Many dividends theories imply that a change in the dividends signals to the market that a firm is now processing future expectations which can then cause stock price movements. This study investigates market reactions to regular cash dividend distributions for the period 2010 – 2016 on USA markets. In particular, this paper studies the effect of dividend announcements on both stock price and trading volume in high growth and low growth industries. Research results indicate that in low growth industries, the stock price moves significantly upward after increasing dividends. Moreover, the market absorbs the negative news of decreasing dividends which can still result in positive abnormal return. High growth industries experience higher price volatility and negative abnormal return after decreasing their dividends payout. The trading volume is significantly high around the announcements dates for both high and low growth industries. These results are consistent with the theory as dividend announcements convey information that significantly impacts share prices.
The principal finance goal of managers is to maximize the value of the firm and the shareholder’s investment value. Mangers take different investment and financing decisions to maximize the shareholder’s value. One of these decisions is distributing dividends to shareholders as a reward for their investments with an implied intention to reduce agency problem (Jensen and Meckling, 1976). Assuming that mangers have inside information about the firm’s future prospective, they may use various ways to signal information to the market. Dividends and earnings announcements are the most important devices to signal a change in the mangers expectations about the firm’s future prospective (Ahorny and Swary, 1980).
The effect of a firm’s dividend policy on stock returns is important to corporate managements, investors and to economists who try to understand the function of financial capitals markets. Asquith and Mullins (1983) find a significant positive abnormal return after the initial announcement of dividends. Dielman and Oppenheimer (1984) documented increase (decrease) of abnormal return after unanticipated dividend increase (decrease) announcements.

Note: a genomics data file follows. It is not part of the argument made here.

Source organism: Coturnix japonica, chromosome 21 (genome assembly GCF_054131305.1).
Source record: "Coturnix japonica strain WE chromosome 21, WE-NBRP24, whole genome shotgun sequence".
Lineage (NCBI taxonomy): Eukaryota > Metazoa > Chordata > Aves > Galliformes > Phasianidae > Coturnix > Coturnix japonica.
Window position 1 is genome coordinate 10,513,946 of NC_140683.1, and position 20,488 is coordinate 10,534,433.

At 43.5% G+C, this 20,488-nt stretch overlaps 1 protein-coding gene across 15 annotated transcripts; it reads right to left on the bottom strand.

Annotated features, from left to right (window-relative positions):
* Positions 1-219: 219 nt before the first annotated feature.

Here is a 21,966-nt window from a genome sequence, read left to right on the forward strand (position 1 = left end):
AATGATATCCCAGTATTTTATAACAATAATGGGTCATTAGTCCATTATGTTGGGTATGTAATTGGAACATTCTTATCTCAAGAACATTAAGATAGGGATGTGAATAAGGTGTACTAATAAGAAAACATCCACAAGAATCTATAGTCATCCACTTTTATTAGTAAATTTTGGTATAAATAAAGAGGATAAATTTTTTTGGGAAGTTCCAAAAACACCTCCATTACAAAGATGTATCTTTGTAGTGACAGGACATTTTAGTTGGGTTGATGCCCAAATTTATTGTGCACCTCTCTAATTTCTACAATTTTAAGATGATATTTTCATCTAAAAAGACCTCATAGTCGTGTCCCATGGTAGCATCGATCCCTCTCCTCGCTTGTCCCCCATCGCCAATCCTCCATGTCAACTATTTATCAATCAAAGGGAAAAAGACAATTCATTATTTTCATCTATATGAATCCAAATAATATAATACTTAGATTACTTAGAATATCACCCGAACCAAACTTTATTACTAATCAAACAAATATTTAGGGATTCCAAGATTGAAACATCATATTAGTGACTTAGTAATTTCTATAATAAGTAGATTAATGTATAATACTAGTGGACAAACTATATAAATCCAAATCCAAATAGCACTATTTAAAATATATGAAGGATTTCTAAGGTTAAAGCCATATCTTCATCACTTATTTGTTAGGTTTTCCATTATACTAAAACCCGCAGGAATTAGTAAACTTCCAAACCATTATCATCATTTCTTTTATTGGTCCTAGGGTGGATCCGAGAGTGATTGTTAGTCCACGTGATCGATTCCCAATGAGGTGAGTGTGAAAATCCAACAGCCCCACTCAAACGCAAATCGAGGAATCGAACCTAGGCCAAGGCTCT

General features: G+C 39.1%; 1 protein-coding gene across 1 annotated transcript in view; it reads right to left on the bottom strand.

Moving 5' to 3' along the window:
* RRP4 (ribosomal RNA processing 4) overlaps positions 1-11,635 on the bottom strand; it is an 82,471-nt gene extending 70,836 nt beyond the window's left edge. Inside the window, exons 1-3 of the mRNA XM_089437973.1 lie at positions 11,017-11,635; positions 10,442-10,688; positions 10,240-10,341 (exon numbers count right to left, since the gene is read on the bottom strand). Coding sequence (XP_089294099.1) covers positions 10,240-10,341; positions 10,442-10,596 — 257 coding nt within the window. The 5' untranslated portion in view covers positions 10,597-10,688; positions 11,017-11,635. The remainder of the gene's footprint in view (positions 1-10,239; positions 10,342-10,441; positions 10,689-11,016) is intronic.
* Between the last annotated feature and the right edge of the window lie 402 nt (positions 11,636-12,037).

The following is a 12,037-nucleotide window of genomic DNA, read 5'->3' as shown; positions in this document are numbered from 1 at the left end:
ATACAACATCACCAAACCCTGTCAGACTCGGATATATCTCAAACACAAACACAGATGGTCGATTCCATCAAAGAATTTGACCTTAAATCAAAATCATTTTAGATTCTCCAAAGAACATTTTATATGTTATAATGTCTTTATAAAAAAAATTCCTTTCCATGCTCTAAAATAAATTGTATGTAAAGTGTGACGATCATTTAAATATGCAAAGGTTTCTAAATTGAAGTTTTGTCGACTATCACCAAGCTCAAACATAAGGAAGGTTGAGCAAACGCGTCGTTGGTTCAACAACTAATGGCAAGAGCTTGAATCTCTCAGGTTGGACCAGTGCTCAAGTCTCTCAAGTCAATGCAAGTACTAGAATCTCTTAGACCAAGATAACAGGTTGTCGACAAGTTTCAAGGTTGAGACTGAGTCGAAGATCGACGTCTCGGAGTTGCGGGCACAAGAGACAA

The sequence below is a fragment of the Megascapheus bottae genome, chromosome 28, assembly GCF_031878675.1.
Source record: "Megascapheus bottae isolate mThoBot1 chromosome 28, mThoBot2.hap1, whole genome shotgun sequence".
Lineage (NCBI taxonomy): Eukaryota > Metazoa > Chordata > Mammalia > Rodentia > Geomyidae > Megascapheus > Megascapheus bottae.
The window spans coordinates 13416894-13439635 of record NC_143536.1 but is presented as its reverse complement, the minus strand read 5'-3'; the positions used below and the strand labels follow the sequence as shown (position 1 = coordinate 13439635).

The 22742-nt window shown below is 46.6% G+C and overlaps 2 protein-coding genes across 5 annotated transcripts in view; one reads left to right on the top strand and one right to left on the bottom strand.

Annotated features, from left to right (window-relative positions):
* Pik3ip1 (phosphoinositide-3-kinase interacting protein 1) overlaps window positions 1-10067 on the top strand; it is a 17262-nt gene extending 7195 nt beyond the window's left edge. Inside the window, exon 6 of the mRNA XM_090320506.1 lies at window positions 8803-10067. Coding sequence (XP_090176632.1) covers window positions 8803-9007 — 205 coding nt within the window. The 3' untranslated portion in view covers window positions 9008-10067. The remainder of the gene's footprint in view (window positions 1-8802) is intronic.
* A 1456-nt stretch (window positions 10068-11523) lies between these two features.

This paper examines whether the information revealed by dividend change announcements affect the valuation and abnormal return of high and low growth industries. Research that examines the dividend change impact in a corporate market value has not previously studied the growth of the industries1. Many well-published papers examine the stock market reaction around dividend announcements. However, the basic hypothesis for this paper is documenting that high growth industries have more stock price volatility. Also, this paper hypothesizes that abnormal return decreases (increases) after announcing dividend decreases (increases) in high growth industry. Moreover, following a dividend increase, low growth industry shows a higher increase in abnormal return than high growth industry. Finally, we expect low growth industries tend to maintain positive abnormal return when dividends are announced.
The remainder of the paper proceeds as follows. In Section II literature review, Section III Data, sample selection and methodology. In Section IV results and discussion. Finally, section V conclusion.
II. Literature review:
Dividends and Abnormal Returns:
There have been a large number of studies documenting the statistically significant stock price reaction following dividends changes. The abnormal return direction and magnitude are positively related to the degree and size of the dividends changes (Pettit (1972), (1976), Dielman and Oppenheimer (1984). Studies has also find that a significant abnormal return increase for the companies that initiate dividends for the first time and significant decrease for the companies that omitted dividends after previously paying them (Mitra & Owers 1995).